Outline of E-Discovery for Dummies - Chapter 17 - Large Scale and Complex Litigation

Outline of E-Discovery for Dummies - Chapter 17 - Large Scale and Complex Litigation

September 27, 2015

16.          E-Discovery for Large-Scale and Complex Litigation

a.            Ensuring Quality Control

      i.        Refer to The Sedona Principles Best Practices for Addressing Electronic Document Production and Best Practices for the Use of Search and Information Retrieval Methods in E-Discovery

      ii.       Victor Stanley v. Creative Pipe – Judge Grimm held that a privilege claim on inadvertently produced privileged documents was waived because of lack of QC to show their production was inadvertent. 

          1.  Failure to show keyword search was reasonable.

          2.  Not showing qualifications of person who devised search terms.

          3.  Not showing how what was done was sufficient in the context.

          4.  Failing to show quality assurance testing.

b.            The Project Management Process

      i.        Refer to The Sedona Conference Best Practices on Achieving Quality in the E-Discovery Process

      ii.       For a successful outcome:

          1.  Make sure team understands requirements of the case.

          2.  Use well defined methods

          3.  Measure results for accuracy.

c.             Educating the Court about Your ESI

      i.        Refer to the Manual for Complex Litigation which describes how federal judges may employ certain methods and discusses ESI discovery issues.

      ii.       The initial conference under FRCP Rule 16 must take place no later than 120 days after the defendant has been served or 90 days after the defendant has appeared.

d.            An identification System

      i.        Bates numbering

e.            Form of Production

      i.        The Manual favors production of ESI in electronic form rather than paper.

f.             Document Depositories

      i.        If the cost is too great:

          1.  Can ask the court to allocate some costs to opponent.

          2.  Use a pay-as-you-use system.

          3.  Ask the judge for special arrangements.

g.            Avoiding Judicial Resolution

      i.        Informal production of documents and search protocols.

      ii.       Consider a rolling discovery schedule.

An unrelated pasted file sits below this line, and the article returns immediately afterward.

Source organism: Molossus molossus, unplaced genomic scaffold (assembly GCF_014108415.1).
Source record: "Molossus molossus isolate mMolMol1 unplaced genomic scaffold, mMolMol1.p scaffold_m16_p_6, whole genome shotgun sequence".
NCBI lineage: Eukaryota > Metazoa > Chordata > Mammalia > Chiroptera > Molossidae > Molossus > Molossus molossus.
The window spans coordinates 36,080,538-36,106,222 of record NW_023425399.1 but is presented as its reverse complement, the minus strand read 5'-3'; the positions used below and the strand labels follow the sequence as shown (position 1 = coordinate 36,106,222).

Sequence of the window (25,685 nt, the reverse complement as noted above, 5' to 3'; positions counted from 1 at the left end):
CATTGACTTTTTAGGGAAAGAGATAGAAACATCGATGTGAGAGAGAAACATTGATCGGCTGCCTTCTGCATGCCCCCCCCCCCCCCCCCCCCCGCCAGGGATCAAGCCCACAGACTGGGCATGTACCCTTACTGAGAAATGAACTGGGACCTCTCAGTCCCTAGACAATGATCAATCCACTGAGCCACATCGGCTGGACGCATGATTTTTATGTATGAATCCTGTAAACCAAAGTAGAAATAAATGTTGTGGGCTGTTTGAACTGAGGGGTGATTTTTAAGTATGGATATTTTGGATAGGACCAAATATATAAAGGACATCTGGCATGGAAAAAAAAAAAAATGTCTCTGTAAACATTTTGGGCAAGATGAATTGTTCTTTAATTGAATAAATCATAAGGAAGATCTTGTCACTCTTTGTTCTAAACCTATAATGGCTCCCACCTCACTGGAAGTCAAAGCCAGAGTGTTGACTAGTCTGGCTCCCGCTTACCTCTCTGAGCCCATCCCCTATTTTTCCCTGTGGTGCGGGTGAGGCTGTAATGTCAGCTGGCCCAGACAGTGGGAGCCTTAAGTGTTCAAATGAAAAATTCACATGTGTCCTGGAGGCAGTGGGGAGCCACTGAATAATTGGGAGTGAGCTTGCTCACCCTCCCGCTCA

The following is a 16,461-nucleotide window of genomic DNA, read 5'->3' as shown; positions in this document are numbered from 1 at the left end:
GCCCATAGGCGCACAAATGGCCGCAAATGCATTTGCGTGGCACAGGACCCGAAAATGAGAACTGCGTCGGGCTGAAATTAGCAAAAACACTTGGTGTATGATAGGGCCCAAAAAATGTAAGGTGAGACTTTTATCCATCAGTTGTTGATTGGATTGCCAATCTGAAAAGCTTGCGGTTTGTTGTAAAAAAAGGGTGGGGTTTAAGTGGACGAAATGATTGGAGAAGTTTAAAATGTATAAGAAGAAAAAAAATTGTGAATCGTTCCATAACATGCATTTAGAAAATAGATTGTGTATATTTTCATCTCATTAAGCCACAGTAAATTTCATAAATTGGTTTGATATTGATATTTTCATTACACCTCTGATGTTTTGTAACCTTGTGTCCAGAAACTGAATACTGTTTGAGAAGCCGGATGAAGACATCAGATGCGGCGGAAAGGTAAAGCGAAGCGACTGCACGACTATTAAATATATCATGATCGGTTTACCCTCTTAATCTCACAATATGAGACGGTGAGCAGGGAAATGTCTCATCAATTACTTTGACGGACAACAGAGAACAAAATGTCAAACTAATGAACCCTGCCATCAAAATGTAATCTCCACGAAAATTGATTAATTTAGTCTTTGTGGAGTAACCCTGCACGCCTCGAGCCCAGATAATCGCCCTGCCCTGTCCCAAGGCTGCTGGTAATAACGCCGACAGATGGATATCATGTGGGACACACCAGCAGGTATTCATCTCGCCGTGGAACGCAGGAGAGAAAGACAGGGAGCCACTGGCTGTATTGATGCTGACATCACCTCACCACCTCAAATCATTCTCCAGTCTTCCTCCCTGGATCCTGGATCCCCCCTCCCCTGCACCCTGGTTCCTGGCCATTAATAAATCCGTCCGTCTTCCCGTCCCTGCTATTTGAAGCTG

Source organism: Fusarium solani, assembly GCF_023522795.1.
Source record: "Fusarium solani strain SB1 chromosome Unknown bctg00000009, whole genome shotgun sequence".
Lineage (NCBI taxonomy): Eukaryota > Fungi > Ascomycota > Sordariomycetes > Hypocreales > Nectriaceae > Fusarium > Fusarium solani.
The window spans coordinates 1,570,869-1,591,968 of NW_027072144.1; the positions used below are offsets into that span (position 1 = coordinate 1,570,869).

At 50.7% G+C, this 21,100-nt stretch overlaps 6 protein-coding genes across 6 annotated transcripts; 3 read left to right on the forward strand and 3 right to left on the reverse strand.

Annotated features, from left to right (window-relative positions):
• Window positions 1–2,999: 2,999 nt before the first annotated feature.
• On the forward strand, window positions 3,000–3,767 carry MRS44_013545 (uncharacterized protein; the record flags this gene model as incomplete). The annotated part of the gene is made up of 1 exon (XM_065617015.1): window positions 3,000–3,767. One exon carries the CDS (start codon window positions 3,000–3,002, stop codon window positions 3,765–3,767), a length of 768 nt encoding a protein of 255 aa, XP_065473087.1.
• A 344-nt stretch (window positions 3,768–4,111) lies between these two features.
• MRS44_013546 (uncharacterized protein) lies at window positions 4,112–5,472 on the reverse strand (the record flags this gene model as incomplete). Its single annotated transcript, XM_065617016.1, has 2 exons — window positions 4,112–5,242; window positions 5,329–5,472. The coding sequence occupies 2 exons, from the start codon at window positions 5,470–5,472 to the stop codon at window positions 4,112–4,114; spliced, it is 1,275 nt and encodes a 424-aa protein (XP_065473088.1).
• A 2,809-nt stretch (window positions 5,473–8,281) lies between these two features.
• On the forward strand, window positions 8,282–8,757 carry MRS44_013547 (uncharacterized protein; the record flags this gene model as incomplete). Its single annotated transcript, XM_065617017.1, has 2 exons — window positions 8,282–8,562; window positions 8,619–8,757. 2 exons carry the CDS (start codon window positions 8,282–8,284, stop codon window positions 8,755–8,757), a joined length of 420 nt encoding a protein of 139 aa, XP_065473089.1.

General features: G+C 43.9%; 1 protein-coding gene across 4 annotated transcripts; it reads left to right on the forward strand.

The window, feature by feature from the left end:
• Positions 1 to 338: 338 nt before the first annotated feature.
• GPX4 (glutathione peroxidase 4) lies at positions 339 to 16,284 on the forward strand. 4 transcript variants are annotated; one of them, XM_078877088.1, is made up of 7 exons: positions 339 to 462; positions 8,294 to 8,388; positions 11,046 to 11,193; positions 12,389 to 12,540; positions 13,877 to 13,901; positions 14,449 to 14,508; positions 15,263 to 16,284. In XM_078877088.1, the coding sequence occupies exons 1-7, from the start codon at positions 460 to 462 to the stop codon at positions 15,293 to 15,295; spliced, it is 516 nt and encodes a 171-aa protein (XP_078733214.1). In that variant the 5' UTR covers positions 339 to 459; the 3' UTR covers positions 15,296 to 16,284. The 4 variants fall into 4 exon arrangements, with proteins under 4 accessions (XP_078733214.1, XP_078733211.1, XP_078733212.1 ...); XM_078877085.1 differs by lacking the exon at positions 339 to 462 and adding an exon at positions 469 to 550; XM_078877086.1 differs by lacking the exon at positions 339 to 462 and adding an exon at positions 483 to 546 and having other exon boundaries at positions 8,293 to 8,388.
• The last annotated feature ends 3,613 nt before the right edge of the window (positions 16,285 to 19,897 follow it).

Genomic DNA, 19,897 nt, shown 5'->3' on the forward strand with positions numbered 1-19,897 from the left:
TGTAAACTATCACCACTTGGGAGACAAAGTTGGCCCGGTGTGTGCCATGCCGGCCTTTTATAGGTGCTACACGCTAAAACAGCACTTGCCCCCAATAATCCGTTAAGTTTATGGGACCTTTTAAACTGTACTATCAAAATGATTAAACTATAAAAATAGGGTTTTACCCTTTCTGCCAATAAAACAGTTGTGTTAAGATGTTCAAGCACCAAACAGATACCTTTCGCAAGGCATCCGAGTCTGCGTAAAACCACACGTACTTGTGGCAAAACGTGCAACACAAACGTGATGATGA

iii.      Clawback or quick peek agreements

          1.  Quick peek – snapshot of ESI for establishing what is in possession and what format it is in; privileged or protected ESI must be returned.

      iv.     Statistical Sampling

          1.  Search protocols with quality control and assurance so software based searches can be run instead of manual review.

h.            Scope of Accessibility

      i.        FRCP 26(b)(2)(C) court can limit discovery if:

          1.  Burden or expense outweighs the likely benefit, the amount in controversy, party’s resources, importance of issues at stake, and importance of discovery in resolving issues.

          2.  Discovery is unreasonably cumulative or duplicative and can be obtained from another source which is more convenient, less burdensome, or less expensive.

          3.  There has been ample opportunity to obtain the discovery.

i.              Good Cause Inquiry

      i.        The court will consider these factors in evaluating if there is good cause to produce ESI that is not reasonably accessible:

          1.  Specificity of the document request.

          2.  Quantity of information available from other sources.

          3.  Failure to produce relevant information that is likely to exist or have existed and is not available from more accessible sources.

          4.  Importance of the information being sought.

          5.  Importance of the issue that ESI concerns to the outcome of the case.

          6.  Party’s resources.

      ii.       The court will consider a rejection by a party of a cost sharing offer to be evidence that the party doesn’t consider the ESI to be that important.

j.             Cost Shifting

      i.        Zubulake Judge Scheindlin’s 7 factor test.

          1.  Is the request specifically tailored to discover relevant information?

          2.  Availability of the information from other sources.

          3.  The total cost of production, compared to the amount in controversy.

          4.  The total cost of production, compared to the resource available to each party.

          5.  Relative ability of each party to control costs and its incentive to do so.

          6.  The importance of the issues at stake in the litigation.

          7.  The relative benefits to the party of obtaining the information.

k.            Selecting Experts or Consultants

      i.        Request for Information (RFI)

      ii.       Request for Proposal (RFP)

          1.  Measurements of vendor performance.

          2.  Assure that the most up-to-date technology will be used.

      iii.      Contract Negotiation

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